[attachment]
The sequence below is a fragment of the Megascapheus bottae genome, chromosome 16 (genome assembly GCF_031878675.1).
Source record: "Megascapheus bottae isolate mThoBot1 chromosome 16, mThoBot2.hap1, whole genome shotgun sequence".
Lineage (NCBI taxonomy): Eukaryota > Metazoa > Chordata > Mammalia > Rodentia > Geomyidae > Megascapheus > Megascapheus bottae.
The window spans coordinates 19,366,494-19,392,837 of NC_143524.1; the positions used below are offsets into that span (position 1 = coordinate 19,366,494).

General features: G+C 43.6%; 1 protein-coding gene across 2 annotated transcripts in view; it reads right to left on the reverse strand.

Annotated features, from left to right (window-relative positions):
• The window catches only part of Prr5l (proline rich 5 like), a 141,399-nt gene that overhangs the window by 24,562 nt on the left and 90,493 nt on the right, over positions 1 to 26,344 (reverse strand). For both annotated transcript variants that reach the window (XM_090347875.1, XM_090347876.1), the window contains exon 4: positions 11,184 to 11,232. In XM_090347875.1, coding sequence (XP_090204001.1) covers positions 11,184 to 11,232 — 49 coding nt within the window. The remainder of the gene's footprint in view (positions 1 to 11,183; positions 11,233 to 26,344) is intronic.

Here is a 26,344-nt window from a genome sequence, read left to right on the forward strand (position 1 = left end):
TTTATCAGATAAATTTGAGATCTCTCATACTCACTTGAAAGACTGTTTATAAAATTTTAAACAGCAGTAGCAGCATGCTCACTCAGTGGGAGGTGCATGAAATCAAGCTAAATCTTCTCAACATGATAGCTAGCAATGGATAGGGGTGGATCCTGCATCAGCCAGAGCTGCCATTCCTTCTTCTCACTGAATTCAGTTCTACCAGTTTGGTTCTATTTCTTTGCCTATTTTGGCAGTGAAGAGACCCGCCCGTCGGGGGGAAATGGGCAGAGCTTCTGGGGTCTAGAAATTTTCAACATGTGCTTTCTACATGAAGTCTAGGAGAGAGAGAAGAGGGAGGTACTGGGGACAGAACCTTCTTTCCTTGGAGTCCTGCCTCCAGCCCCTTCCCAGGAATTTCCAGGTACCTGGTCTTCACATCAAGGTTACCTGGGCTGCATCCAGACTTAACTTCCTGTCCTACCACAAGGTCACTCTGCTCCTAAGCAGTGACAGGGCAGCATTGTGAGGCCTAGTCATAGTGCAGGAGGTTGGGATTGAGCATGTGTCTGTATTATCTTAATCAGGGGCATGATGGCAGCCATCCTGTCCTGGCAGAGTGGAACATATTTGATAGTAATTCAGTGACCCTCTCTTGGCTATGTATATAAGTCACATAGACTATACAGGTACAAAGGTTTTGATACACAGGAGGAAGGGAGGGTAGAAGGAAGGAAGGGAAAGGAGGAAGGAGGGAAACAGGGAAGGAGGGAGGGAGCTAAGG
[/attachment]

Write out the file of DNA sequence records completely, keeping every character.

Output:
The sequence below is a fragment of the Megascapheus bottae genome, chromosome 16 (genome assembly GCF_031878675.1).
Source record: "Megascapheus bottae isolate mThoBot1 chromosome 16, mThoBot2.hap1, whole genome shotgun sequence".
Lineage (NCBI taxonomy): Eukaryota > Metazoa > Chordata > Mammalia > Rodentia > Geomyidae > Megascapheus > Megascapheus bottae.
The window spans coordinates 19,366,494-19,392,837 of NC_143524.1; the positions used below are offsets into that span (position 1 = coordinate 19,366,494).

General features: G+C 43.6%; 1 protein-coding gene across 2 annotated transcripts in view; it reads right to left on the reverse strand.

Annotated features, from left to right (window-relative positions):
• The window catches only part of Prr5l (proline rich 5 like), a 141,399-nt gene that overhangs the window by 24,562 nt on the left and 90,493 nt on the right, over positions 1 to 26,344 (reverse strand). For both annotated transcript variants that reach the window (XM_090347875.1, XM_090347876.1), the window contains exon 4: positions 11,184 to 11,232. In XM_090347875.1, coding sequence (XP_090204001.1) covers positions 11,184 to 11,232 — 49 coding nt within the window. The remainder of the gene's footprint in view (positions 1 to 11,183; positions 11,233 to 26,344) is intronic.

Here is a 26,344-nt window from a genome sequence, read left to right on the forward strand (position 1 = left end):
TTTATCAGATAAATTTGAGATCTCTCATACTCACTTGAAAGACTGTTTATAAAATTTTAAACAGCAGTAGCAGCATGCTCACTCAGTGGGAGGTGCATGAAATCAAGCTAAATCTTCTCAACATGATAGCTAGCAATGGATAGGGGTGGATCCTGCATCAGCCAGAGCTGCCATTCCTTCTTCTCACTGAATTCAGTTCTACCAGTTTGGTTCTATTTCTTTGCCTATTTTGGCAGTGAAGAGACCCGCCCGTCGGGGGGAAATGGGCAGAGCTTCTGGGGTCTAGAAATTTTCAACATGTGCTTTCTACATGAAGTCTAGGAGAGAGAGAAGAGGGAGGTACTGGGGACAGAACCTTCTTTCCTTGGAGTCCTGCCTCCAGCCCCTTCCCAGGAATTTCCAGGTACCTGGTCTTCACATCAAGGTTACCTGGGCTGCATCCAGACTTAACTTCCTGTCCTACCACAAGGTCACTCTGCTCCTAAGCAGTGACAGGGCAGCATTGTGAGGCCTAGTCATAGTGCAGGAGGTTGGGATTGAGCATGTGTCTGTATTATCTTAATCAGGGGCATGATGGCAGCCATCCTGTCCTGGCAGAGTGGAACATATTTGATAGTAATTCAGTGACCCTCTCTTGGCTATGTATATAAGTCACATAGACTATACAGGTACAAAGGTTTTGATACACAGGAGGAAGGGAGGGTAGAAGGAAGGAAGGGAAAGGAGGAAGGAGGGAAACAGGGAAGGAGGGAGGGAGCTAAGG